Hey kids! Want to make fun of your teachers by insulting them on the Web? Then Texas is the place for you.
An appellate court in the Lone Star State this week told an assistant high school principal from San Antonio that her students didn’t defame her when they created a fake MySpace profile that claimed she was a lesbian. Apparently there was other inappropriate stuff as well.
The bogus profile stayed up for about a month in 2006 before Anna Draker found it, after which she asked MySpace to take it down. They promptly did. But not content to saddle the two kids with a zillion hours of detention, Draker sued the two minors — and their parents — for defamation and negligence.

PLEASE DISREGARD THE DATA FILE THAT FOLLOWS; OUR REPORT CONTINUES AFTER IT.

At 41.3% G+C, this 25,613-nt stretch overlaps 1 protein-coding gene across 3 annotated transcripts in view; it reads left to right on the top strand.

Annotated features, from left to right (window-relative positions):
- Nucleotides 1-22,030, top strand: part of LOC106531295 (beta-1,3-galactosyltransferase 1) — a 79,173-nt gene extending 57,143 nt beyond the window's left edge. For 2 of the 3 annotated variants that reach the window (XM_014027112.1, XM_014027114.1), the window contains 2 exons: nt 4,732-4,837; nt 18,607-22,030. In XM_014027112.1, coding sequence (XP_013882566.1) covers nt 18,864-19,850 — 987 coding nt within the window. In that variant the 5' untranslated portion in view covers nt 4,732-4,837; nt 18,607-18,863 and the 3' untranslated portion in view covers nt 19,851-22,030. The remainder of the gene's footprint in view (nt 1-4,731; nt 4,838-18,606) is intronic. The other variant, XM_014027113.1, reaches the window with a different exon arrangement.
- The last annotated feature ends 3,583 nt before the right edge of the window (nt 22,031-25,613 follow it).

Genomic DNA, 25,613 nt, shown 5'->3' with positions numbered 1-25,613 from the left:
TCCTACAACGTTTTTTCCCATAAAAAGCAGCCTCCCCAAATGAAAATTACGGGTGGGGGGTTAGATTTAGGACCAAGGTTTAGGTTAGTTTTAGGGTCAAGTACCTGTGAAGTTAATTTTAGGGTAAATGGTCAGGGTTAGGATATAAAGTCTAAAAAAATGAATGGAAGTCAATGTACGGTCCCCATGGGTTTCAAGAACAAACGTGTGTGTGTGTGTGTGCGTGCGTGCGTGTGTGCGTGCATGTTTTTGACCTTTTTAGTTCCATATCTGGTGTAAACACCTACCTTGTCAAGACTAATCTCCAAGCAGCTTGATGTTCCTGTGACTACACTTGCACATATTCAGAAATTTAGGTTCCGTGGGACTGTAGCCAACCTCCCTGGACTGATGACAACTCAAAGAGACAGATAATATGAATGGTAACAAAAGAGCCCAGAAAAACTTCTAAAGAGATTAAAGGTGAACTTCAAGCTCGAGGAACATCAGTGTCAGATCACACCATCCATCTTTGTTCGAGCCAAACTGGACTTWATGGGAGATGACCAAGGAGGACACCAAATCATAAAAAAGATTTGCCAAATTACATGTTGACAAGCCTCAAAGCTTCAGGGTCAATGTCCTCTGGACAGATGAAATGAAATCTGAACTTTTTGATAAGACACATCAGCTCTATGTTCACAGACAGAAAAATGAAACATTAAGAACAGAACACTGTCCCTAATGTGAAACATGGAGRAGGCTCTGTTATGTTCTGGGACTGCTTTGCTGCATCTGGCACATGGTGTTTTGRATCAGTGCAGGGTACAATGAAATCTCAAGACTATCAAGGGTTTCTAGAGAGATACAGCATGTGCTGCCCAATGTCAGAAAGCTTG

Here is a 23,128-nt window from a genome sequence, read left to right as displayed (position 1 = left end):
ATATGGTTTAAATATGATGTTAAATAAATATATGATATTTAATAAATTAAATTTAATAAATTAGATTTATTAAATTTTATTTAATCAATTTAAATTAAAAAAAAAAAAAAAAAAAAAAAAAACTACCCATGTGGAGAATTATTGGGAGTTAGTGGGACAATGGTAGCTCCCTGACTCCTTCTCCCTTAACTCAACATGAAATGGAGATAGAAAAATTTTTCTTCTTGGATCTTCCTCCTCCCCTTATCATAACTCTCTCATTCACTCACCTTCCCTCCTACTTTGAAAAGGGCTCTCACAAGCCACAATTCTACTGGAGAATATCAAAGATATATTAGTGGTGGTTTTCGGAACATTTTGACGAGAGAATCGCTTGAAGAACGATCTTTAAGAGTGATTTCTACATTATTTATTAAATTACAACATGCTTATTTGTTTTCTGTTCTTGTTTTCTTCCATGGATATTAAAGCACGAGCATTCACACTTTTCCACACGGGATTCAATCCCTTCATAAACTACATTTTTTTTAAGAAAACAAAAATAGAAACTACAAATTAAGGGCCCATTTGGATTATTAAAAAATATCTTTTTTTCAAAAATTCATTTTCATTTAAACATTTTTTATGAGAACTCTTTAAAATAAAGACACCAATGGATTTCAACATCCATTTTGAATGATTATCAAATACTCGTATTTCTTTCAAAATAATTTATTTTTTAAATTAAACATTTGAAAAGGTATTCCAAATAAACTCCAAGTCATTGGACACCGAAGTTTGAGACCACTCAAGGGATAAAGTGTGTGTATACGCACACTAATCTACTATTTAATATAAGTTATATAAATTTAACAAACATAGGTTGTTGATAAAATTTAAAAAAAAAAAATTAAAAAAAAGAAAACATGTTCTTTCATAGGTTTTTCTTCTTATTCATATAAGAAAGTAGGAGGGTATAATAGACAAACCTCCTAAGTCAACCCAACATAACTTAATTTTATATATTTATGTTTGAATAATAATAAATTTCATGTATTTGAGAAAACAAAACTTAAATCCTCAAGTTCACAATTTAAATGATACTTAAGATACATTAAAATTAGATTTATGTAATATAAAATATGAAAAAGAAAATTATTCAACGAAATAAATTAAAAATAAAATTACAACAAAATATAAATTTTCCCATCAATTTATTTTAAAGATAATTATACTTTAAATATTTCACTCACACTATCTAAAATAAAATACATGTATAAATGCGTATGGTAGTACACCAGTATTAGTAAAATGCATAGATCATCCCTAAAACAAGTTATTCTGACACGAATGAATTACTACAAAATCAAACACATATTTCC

Draker didn’t have much luck with her potentially precedent-setting case. A trial judge in San Antonio threw out the charges before trial, arguing that they didn’t meet the state’s standard of of “defamation”. And this week the appellate court upheld the dismissal, bringing the case to an end. But not before jotting down some cross words:
The school children of this state should know that appropriating the identity of a teacher or school administrator to create a fraudulent internet social profile is unacceptable, and that engaging in such conduct will have consequences.
Business Insider Emails & Alerts
Site highlights each day to your inbox.